During the Farm Progress Show this year, a broadcaster friend, who also farms, Roger Ward, WLDS, Jacksonville, Ill., kept asking when equipment companies were going to bring back cultivators. The rising concern about herbicide resistant weeds, and having more options, had him thinking about it. And here at Agritechnica they're thinking about it too.
First, there's a European move to ban glyphosate, driven as much by politics as anything, but once a movement starts it can be daunting to stop. For equipment companies, the news may be good since ending such a potent non-selective herbicide could have farmers turning back to iron. But what about cultivator blight? See the second item:
Second, technology may make the whole process easier. We've come a long way from the days of looking back, and forward, constantly to stay on the row. The hours of fatigue-inducing concentration to make sure you hit that curve just right may be over. Companies are turning to technology to help – in the form of vision systems that "see" the row and help steer the implement along the hitch. That 1- to 2-inch slide right and left can make a big difference in accuracy. And the tractor can follow the row as originally planted too (perhaps with an offset for tillage).
Here at the big Germany-based farm show we found a fair share of cultivation tools that aim to keep you on the row. I enjoyed watching the video of an Italian company that has a cultivator where a person rides on the back to keep things on the row as the tractor driver moves forward. Not sure that we have enough labor in the U.S. for that.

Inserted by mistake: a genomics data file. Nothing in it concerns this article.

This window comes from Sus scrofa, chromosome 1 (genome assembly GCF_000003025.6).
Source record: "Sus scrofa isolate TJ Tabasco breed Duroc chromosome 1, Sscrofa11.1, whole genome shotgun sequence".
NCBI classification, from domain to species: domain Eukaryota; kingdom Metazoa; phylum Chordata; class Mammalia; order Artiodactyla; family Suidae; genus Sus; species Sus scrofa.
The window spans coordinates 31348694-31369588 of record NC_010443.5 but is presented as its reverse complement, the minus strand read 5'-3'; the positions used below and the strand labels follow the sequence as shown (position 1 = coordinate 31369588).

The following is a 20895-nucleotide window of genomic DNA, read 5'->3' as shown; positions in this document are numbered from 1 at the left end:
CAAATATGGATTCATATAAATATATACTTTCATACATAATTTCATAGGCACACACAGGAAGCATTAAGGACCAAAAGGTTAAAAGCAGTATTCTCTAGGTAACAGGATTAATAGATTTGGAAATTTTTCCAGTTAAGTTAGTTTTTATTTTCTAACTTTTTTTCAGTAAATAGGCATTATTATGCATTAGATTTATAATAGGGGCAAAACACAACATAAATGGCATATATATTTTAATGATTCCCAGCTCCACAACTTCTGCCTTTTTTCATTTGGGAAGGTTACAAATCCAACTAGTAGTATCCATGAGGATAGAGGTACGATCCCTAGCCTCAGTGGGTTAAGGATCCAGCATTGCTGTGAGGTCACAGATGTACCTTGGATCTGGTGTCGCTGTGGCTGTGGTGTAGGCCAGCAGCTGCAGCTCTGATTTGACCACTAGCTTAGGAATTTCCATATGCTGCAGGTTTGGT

But bringing tech to the party could help. For example, the Dutch equipment maker Steketee has a camera-guided, sliding hitch system that helps keep the cultivator out of the crop row. In the image above, you can see the monitor at the top left of what the tool "sees" as it goes through the field. The cultivator slides left and right on the bar to stay on the row – at speed.
In talking to one representative in their booth, we learned that this system may not have a width limit because you can put together a gang of cultivators. On each gang is a camera that helps keep it on the row; and all of the cameras link to a single monitor for management.
While we talked about John Deere the other day, they did win an Agritechnica award for their GPS and camera guided cultivator project built in cooperation with Monosem (a division of John Deere). That system uses the EyeSight camera system and GPS to keep everything on the row.
And LaForge has a moving hitch system coming to the U.S. in 2018 that ties to GPS to keep things on the row as well.
Learning that cultivation may be coming back may be a new sign of the times – and a product of the rapid development of herbicide resistance. Adding cultivation back into the season's to-do list may not be easy with the changing labor picture on the farm. But iron works, and if the iron is mated to new-tech tools that can keep you on the row, preventing that blight, is a good thing. Right?